On a hill far away stood an old rugged cross,
The emblem of suffering and shame;
And I love that old cross where the dearest and best
For a world of lost sinners was slain.
So Ill cherish the old rugged cross,
Till my trophies at last I lay down;
I will cling to the old rugged cross,
And exchange it some day for a crown.
O that old rugged cross, so despised by the world,
Has a wondrous attraction for me;
For the dear Lamb of God left His glory above
To bear it to dark Calvary.
In that old rugged cross, stained with blood so divine,
A wondrous beauty I see,
For twas on that old cross Jesus suffered and died,
To pardon and sanctify me.
To the old rugged cross I will ever be true;
Its shame and reproach gladly bear;
Then Hell call me some day to my home far away,
Where His glory forever Ill share.
During the early years of his ministry, Rev. George Bennard was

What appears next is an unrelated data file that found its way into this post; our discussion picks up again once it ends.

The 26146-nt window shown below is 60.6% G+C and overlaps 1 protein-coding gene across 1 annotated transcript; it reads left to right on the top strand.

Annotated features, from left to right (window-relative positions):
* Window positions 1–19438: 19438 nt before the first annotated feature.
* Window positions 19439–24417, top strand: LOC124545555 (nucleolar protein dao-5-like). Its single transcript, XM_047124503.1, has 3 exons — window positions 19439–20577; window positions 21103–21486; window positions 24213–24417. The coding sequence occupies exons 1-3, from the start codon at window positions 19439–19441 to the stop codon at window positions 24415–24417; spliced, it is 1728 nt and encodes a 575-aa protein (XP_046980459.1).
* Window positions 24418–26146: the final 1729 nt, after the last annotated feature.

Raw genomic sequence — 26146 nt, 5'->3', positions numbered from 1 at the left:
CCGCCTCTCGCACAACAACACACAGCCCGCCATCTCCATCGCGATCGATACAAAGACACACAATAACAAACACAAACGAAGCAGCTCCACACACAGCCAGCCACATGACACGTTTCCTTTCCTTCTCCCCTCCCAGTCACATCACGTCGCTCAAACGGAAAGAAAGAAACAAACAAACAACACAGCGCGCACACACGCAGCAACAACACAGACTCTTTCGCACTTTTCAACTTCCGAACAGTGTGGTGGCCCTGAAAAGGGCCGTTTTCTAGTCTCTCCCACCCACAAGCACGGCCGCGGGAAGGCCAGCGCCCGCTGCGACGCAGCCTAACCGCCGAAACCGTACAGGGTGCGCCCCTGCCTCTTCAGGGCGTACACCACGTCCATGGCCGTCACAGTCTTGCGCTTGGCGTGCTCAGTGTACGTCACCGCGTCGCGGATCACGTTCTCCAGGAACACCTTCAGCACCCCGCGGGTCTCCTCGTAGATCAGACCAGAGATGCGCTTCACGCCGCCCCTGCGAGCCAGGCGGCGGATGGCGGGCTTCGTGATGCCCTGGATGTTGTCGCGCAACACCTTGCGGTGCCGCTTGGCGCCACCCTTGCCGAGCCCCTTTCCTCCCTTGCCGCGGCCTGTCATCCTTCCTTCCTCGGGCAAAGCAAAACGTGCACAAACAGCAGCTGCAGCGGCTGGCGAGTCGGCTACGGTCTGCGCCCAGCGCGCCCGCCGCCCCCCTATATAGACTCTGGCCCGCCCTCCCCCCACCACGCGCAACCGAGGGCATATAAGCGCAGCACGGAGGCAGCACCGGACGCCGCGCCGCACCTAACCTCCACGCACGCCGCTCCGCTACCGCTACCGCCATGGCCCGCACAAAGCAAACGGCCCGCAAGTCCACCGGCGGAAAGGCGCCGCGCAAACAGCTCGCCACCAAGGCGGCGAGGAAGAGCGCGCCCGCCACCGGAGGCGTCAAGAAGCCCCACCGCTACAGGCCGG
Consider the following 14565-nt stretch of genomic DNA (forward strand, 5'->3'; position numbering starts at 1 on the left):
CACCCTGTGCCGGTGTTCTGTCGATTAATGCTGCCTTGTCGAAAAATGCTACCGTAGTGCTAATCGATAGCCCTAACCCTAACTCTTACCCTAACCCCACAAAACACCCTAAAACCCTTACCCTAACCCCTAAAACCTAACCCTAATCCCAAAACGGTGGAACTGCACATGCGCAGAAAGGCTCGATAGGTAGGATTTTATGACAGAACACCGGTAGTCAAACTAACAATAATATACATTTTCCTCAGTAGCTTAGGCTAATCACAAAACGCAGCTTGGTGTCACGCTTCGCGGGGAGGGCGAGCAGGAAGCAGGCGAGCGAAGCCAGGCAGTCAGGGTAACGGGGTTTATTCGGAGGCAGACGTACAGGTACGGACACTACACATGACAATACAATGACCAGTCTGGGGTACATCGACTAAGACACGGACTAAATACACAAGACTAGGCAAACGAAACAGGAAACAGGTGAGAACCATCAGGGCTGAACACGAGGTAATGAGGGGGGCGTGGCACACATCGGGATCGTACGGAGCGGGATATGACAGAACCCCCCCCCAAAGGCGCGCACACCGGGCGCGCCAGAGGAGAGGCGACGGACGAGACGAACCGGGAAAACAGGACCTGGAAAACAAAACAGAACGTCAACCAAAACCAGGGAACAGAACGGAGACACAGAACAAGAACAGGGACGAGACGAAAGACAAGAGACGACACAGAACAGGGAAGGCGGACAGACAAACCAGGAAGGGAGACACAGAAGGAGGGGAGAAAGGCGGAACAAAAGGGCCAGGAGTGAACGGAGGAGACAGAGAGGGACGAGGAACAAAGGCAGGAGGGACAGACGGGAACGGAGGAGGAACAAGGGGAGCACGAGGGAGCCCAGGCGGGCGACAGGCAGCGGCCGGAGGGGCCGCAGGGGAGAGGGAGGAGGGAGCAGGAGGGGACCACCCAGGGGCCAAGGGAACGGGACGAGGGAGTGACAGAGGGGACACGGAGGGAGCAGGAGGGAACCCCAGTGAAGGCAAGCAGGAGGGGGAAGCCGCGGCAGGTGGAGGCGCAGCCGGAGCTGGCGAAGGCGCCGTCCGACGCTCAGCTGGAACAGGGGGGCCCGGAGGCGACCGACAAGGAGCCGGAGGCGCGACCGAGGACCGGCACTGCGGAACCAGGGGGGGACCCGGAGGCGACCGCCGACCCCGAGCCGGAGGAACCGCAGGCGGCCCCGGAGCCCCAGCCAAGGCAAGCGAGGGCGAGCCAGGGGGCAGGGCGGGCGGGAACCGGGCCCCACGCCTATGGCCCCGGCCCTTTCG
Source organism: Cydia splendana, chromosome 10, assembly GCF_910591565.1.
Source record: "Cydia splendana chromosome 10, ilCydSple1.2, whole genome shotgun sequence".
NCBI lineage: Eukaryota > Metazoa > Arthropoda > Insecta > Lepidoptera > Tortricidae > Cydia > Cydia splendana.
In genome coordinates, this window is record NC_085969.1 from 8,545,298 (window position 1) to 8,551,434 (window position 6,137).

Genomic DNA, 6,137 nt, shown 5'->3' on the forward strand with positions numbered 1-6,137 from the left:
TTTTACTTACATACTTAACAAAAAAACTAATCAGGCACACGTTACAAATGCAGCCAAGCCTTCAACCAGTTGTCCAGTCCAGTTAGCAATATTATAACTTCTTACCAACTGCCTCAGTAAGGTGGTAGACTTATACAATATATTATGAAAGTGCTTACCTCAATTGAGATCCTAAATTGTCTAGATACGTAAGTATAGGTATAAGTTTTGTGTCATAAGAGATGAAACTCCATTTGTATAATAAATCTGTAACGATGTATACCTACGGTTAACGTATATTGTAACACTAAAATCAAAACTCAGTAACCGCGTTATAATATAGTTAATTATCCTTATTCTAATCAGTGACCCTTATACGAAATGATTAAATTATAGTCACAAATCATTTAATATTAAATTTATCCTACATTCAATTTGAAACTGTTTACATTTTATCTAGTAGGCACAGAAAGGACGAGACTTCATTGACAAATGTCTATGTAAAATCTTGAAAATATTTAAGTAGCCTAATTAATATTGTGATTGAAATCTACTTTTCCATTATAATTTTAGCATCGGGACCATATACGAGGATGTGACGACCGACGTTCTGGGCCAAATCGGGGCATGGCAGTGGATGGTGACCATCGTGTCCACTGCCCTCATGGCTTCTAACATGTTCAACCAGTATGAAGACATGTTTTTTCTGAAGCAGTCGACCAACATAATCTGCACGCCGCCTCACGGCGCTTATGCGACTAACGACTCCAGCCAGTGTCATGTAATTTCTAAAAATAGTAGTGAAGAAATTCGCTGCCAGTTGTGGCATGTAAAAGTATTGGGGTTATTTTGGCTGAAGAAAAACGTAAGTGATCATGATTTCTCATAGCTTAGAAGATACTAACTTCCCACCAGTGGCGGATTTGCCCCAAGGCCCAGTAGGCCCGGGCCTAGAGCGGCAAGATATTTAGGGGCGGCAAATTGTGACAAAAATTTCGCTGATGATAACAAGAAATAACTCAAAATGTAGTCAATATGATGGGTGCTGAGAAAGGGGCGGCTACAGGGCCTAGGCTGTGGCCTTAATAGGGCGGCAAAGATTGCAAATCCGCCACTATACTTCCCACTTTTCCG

praying for a full understanding of the cross and its plan in
Consequently, he spent many hours in study, prayer and meditation,
until he could say, I saw the Christ of the cross as if I were seeing
John 3:16 leave the printed page, take form and act out the meaning of
During these days the theme of what was to be his most successful song
came to him.
He was staying in the Methodist parsonage at Pokagon, Michigan, while
engaged in series of service in the Pokagon Church when he finally
perfected his song and wrote down the words and music.
Old Rugged Cross Day is observed annually at this Church, and on a
large stone nearby is carved the names of the original singers and the
significance of the event.
The song became immediately popular.
Introduced before a large convention in Chicago, its fame spread
rapidly throughout the Christian world.
Today, a twelve-foot high wooden cross stands on a roadside near Reed
City, Michigan, honoring the composer. On it are the words Old Rugged
Cross. A sign reminds passersby that this is the Home of Living
Author, Rev. Geo. Bennard.